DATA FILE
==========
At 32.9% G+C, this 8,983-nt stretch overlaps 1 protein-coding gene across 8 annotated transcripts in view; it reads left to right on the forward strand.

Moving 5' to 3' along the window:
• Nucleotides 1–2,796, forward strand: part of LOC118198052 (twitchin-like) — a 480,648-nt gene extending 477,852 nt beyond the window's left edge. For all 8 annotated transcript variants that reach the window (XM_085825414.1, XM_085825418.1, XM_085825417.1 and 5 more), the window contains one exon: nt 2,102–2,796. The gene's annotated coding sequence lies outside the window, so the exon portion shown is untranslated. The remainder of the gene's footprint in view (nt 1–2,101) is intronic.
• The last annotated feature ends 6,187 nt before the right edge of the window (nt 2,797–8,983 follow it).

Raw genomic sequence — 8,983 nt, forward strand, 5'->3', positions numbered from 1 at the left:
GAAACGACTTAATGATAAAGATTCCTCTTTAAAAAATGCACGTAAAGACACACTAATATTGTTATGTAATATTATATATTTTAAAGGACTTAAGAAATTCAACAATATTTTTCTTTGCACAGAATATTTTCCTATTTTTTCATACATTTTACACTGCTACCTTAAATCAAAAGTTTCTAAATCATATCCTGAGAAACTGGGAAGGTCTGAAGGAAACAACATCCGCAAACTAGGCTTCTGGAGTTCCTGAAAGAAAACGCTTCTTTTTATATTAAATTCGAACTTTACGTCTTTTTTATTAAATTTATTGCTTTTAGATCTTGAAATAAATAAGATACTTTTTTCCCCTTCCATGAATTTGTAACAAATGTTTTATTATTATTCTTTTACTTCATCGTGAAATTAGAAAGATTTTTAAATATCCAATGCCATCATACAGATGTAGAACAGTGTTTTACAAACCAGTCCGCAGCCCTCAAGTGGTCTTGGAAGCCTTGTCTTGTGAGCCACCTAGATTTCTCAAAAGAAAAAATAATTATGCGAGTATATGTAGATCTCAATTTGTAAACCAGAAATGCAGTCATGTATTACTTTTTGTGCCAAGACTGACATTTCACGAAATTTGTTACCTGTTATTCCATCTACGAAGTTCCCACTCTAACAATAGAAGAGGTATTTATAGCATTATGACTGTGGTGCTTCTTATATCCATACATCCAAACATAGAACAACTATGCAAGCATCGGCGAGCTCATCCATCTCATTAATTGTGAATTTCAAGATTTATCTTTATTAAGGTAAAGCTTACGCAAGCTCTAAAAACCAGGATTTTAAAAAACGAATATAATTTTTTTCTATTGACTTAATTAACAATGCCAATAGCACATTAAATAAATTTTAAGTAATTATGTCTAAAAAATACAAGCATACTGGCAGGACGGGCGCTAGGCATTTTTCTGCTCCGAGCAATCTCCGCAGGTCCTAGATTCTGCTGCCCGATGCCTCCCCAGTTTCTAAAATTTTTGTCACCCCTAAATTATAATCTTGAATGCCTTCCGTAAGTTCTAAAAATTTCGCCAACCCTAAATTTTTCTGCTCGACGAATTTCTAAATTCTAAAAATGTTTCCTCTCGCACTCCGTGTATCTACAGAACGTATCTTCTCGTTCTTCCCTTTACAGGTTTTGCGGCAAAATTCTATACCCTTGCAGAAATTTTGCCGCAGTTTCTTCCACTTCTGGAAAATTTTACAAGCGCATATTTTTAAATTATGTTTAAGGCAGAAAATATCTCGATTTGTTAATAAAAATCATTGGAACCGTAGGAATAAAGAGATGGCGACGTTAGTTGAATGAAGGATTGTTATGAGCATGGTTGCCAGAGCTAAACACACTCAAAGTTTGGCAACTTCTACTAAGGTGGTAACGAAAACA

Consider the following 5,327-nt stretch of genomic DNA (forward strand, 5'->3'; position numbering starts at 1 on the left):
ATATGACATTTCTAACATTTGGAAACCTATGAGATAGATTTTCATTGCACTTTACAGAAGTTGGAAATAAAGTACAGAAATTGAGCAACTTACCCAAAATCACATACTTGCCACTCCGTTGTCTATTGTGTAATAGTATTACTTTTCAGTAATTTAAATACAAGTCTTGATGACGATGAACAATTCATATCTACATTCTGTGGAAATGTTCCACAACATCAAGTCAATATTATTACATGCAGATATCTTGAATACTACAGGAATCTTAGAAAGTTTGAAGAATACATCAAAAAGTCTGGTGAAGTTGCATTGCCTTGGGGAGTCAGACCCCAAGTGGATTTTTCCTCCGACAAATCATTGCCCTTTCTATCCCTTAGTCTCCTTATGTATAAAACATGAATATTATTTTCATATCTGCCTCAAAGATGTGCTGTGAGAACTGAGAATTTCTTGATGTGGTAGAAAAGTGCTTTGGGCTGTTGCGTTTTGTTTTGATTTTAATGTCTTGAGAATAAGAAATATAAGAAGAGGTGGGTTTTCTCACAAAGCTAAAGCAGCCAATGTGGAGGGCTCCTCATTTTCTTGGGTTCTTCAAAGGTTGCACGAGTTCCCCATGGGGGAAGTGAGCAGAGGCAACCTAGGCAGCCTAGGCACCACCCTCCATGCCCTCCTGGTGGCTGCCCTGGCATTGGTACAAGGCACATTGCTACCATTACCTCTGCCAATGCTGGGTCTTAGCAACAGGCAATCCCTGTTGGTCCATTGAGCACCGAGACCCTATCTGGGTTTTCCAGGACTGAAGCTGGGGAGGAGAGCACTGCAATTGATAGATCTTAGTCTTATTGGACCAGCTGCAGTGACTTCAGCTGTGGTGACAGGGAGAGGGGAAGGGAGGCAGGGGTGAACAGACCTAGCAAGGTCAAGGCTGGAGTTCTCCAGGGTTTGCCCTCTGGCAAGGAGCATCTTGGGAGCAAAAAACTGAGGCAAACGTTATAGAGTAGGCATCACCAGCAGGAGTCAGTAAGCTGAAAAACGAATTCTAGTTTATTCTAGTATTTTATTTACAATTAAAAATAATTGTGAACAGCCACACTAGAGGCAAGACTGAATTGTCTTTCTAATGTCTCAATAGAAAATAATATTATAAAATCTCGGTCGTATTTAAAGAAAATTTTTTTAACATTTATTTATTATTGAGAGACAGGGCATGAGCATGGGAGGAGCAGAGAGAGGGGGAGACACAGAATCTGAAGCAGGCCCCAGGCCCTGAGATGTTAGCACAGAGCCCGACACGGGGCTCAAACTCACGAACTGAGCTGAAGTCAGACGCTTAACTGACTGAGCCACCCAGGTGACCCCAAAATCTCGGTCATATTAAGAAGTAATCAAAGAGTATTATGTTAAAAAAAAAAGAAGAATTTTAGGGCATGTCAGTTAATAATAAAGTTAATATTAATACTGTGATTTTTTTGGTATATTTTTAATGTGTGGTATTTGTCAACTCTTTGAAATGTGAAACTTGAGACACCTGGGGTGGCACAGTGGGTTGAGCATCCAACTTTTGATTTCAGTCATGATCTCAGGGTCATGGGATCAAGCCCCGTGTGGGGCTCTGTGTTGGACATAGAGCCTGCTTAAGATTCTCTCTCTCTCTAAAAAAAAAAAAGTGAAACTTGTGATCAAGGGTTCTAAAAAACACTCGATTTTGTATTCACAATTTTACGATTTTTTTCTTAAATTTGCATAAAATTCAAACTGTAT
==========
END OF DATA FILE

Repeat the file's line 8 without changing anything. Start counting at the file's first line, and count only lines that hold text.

ATATGACATTTCTAACATTTGGAAACCTATGAGATAGATTTTCATTGCACTTTACAGAAGTTGGAAATAAAGTACAGAAATTGAGCAACTTACCCAAAATCACATACTTGCCACTCCGTTGTCTATTGTGTAATAGTATTACTTTTCAGTAATTTAAATACAAGTCTTGATGACGATGAACAATTCATATCTACATTCTGTGGAAATGTTCCACAACATCAAGTCAATATTATTACATGCAGATATCTTGAATACTACAGGAATCTTAGAAAGTTTGAAGAATACATCAAAAAGTCTGGTGAAGTTGCATTGCCTTGGGGAGTCAGACCCCAAGTGGATTTTTCCTCCGACAAATCATTGCCCTTTCTATCCCTTAGTCTCCTTATGTATAAAACATGAATATTATTTTCATATCTGCCTCAAAGATGTGCTGTGAGAACTGAGAATTTCTTGATGTGGTAGAAAAGTGCTTTGGGCTGTTGCGTTTTGTTTTGATTTTAATGTCTTGAGAATAAGAAATATAAGAAGAGGTGGGTTTTCTCACAAAGCTAAAGCAGCCAATGTGGAGGGCTCCTCATTTTCTTGGGTTCTTCAAAGGTTGCACGAGTTCCCCATGGGGGAAGTGAGCAGAGGCAACCTAGGCAGCCTAGGCACCACCCTCCATGCCCTCCTGGTGGCTGCCCTGGCATTGGTACAAGGCACATTGCTACCATTACCTCTGCCAATGCTGGGTCTTAGCAACAGGCAATCCCTGTTGGTCCATTGAGCACCGAGACCCTATCTGGGTTTTCCAGGACTGAAGCTGGGGAGGAGAGCACTGCAATTGATAGATCTTAGTCTTATTGGACCAGCTGCAGTGACTTCAGCTGTGGTGACAGGGAGAGGGGAAGGGAGGCAGGGGTGAACAGACCTAGCAAGGTCAAGGCTGGAGTTCTCCAGGGTTTGCCCTCTGGCAAGGAGCATCTTGGGAGCAAAAAACTGAGGCAAACGTTATAGAGTAGGCATCACCAGCAGGAGTCAGTAAGCTGAAAAACGAATTCTAGTTTATTCTAGTATTTTATTTACAATTAAAAATAATTGTGAACAGCCACACTAGAGGCAAGACTGAATTGTCTTTCTAATGTCTCAATAGAAAATAATATTATAAAATCTCGGTCGTATTTAAAGAAAATTTTTTTAACATTTATTTATTATTGAGAGACAGGGCATGAGCATGGGAGGAGCAGAGAGAGGGGGAGACACAGAATCTGAAGCAGGCCCCAGGCCCTGAGATGTTAGCACAGAGCCCGACACGGGGCTCAAACTCACGAACTGAGCTGAAGTCAGACGCTTAACTGACTGAGCCACCCAGGTGACCCCAAAATCTCGGTCATATTAAGAAGTAATCAAAGAGTATTATGTTAAAAAAAAAAGAAGAATTTTAGGGCATGTCAGTTAATAATAAAGTTAATATTAATACTGTGATTTTTTTGGTATATTTTTAATGTGTGGTATTTGTCAACTCTTTGAAATGTGAAACTTGAGACACCTGGGGTGGCACAGTGGGTTGAGCATCCAACTTTTGATTTCAGTCATGATCTCAGGGTCATGGGATCAAGCCCCGTGTGGGGCTCTGTGTTGGACATAGAGCCTGCTTAAGATTCTCTCTCTCTCTAAAAAAAAAAAAGTGAAACTTGTGATCAAGGGTTCTAAAAAACACTCGATTTTGTATTCACAATTTTACGATTTTTTTCTTAAATTTGCATAAAATTCAAACTGTAT